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SRA Update:Leigh Day and Lack of Integrity | SDT lawyer

SRA Update:Leigh Day and Lack of Integrity | SDT lawyer

Two main issues have been in the headlines over the past few weeks, the dismissal of the case against Leigh Day and also the continued gymnastics of the High Court around the question of the definition of lack of integrity, where the president of the Queen’s Bench Division Sir  Leveson has now entered the fray – rather like bringing a gun to a knife fight?

Leigh Day

This was the longest and most expensive trial conducted at the SDT ( Solicitors Disciplinary Tribuanl) and it concluded with the tribunal dismissing the charges. The case took seven weeks to conduct and at the conclusion, all 19 charges against Mr Day, his partner Sapna Malik and solicitor Anna Crowther, together with the firm were dismissed.

The case had political overtones, where it was again suggested that this was a case where the SRA had been ‘leant on’ by the government to bring charges. See article on this blog dated 5th December 2016. The case advanced by the SRA was based on late disclosure of a document showing that 9 detainees had been insurgents, and also delay in withdrawing allegations of torture and murder.

 Two issues remain outstanding, costs and an appeal. Leigh Day estimate that their costs were £7m and no doubt the SRA will have run up a similar, if not larger figure. Costs orders for successful defendants at the SDT are very rare, an issue that has caused consternation in the profession, as those who are prosecuted often have to budget to cover the SRA investigation and case costs,  leaving them unable to fund their own representation.

The other issue is whether or not the SRA will appeal, as the recent trend in the High Court seems to be more interventionist than previously, when tribunal decisions were more likely to be regarded as being ‘within the band of a reasonable tribunal’. Successful practitioners before the SDT now routinely suffer a period of uncertainty, knowing that the reasons when finally delivered will be dissected by a regulator keen to ‘hold the line’, especially where dishonesty has been alleged.

Again the debate about lowering the standard of proof at the SDT ( and Bar Standards Board) has emerged. As a practitioner who regularly attends at the SDT, this decision is seen as strong support for the protection that is needed of ordinary practitioners with the higher burden of proof. See Legal Futures 12th June 2017. The pressure of an SRA investigation and subsequent SDT hearing are so enormous, that, even now,  most people facing such a process are unable to properly defend themselves. Giving the SRA an easier task would tip the balance and probably render the process unfair.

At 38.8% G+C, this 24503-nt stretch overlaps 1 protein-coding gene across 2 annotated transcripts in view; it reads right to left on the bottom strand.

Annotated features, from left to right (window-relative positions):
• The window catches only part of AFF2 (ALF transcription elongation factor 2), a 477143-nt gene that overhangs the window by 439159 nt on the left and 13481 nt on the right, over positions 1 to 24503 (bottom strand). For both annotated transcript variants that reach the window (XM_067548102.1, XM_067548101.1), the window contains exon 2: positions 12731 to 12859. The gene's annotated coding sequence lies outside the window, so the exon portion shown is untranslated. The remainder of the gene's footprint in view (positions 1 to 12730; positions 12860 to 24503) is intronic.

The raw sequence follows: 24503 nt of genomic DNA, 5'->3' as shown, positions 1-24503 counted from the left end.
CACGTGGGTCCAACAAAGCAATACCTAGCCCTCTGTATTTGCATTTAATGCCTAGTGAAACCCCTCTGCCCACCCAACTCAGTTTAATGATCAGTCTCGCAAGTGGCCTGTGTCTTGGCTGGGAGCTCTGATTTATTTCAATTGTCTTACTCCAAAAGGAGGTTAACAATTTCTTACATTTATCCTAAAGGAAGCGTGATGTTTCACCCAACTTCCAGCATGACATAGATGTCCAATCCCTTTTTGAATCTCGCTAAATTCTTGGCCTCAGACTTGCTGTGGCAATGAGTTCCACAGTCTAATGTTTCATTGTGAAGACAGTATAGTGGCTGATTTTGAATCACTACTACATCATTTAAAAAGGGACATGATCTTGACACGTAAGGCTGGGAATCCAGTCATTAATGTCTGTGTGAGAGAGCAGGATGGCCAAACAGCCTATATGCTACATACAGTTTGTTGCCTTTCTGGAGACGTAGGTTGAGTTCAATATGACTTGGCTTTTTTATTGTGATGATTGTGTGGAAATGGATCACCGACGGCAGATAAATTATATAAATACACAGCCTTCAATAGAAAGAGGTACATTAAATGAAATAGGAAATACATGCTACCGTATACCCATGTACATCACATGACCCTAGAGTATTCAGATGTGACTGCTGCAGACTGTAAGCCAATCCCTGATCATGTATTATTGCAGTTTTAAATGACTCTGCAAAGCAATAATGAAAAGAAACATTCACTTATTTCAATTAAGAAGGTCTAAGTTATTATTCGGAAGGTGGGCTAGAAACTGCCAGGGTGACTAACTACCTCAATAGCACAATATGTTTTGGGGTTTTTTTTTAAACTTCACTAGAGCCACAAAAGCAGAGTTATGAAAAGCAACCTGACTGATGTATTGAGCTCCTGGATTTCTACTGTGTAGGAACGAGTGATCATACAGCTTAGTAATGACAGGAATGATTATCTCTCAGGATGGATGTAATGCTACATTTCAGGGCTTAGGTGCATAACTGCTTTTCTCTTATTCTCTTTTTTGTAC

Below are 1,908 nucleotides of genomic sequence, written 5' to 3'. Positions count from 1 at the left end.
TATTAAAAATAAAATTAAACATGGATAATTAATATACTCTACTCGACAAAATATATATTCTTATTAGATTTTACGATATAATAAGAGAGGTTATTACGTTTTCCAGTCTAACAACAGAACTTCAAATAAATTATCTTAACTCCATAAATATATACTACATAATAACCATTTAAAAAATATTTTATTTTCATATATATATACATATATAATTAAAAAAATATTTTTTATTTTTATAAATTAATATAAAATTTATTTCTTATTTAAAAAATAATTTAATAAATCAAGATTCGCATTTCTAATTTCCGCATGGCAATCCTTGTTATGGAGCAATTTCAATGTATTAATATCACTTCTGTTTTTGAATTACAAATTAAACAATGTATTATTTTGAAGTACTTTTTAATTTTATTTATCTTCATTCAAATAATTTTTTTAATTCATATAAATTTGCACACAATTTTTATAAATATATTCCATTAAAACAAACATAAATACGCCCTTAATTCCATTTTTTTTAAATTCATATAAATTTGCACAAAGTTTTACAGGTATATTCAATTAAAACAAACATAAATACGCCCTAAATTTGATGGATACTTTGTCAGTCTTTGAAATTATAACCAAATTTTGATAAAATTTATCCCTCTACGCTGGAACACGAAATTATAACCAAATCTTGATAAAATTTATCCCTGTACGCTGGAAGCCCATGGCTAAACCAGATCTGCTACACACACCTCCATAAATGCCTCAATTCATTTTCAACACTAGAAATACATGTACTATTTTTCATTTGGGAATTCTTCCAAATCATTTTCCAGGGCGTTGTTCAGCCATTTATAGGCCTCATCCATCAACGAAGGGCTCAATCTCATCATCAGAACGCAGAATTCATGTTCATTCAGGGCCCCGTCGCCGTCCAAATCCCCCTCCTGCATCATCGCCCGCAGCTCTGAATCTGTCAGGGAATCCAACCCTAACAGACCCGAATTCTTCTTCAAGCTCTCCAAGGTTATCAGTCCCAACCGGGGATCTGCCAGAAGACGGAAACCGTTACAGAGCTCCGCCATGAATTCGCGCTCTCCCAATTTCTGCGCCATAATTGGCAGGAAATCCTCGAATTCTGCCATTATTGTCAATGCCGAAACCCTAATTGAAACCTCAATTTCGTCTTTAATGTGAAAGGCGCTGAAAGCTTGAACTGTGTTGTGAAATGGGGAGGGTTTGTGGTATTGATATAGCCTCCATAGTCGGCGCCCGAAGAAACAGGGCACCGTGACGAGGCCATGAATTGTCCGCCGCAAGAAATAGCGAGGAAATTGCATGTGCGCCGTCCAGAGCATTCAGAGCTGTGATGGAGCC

Lack of Integrity

Again this is an issue that has been in the press recently, bearing in mind conflicting decisions of the High Court. See blog article April 9th 2017 where Mostyn J joined the fray with his decision in Mallins v SRA [2017] EWHC 835 (Admin) which is available in full on that article.

The latest case is that of Peter Williams, a specialist in agricultural law who was accused of acting for a client in a bid to defraud the client’s creditors by selling a property at undervalue. Although the High Court rejected the charges of dishonesty, it concluded that 3 representations demonstrated ‘manifest lack of integrity’.  Mr Williams was struck off and ordered to pay £195,000 costs.

Although the High Court set aside the findings of dishonesty as they had not been properly put in cross examination or mentioned in closing argument. Carr J delievered the judgment and held,

‘I proceed on the basis , both on the authorities and as a matter of principle that, in the field of solicitors regulation, the concepts of dishonesty and want of integrity are indeed separate and distinct..want of integrity does not require the subjective element of conscious wrongdoing’

In brief comments Lord Justice Leveson agreed, saying that in the absence of compelling justification he would reject Moystn J’s description of the concept of want of integrity as second degree dishonesty’.

Another recent decision was the case of Chopra v SRA Legal Futures 14th June 2017 where a solicitor (represented by the Author) was cleared of all dishonesty charges save one but was nevertheless stuck off for misleading mortgage lenders in one rather opage charge.

So it seems that Mostyn J’s attempt to bring fairness back to the SDT may have hit the rocks. The point is not whether or not dishonesty and lack of integrity mean the same thing, it is whether or not the SRA have managed to push the envelope on lack of integrity as a head of charge, so that they can abandon the difficult task of proving dishonest, with its high standard of proof and subjective element. Moystn J clearly wanted to see fairness, surely that is what this debate is really about.

Key to this debate is whether or not there is automatic strike off for dishonesty and/or lack of integrity. Although tribunals and panels do have discretion whether or not to impose 'the ultimate sanction', surely clear guidance is required about the proper definition of lack of integrity, what it can mean in different circumstances, and the full range of sanctions that can apply, so that this does not become a 'back door method' of obtaining stike offs where they are perhaps not always justified. 

For any advice and assistance for issues like these please do call Jeremy on 0844 2722322 or submit a comment below. Jeremy will come back to you at the earliest convenience.

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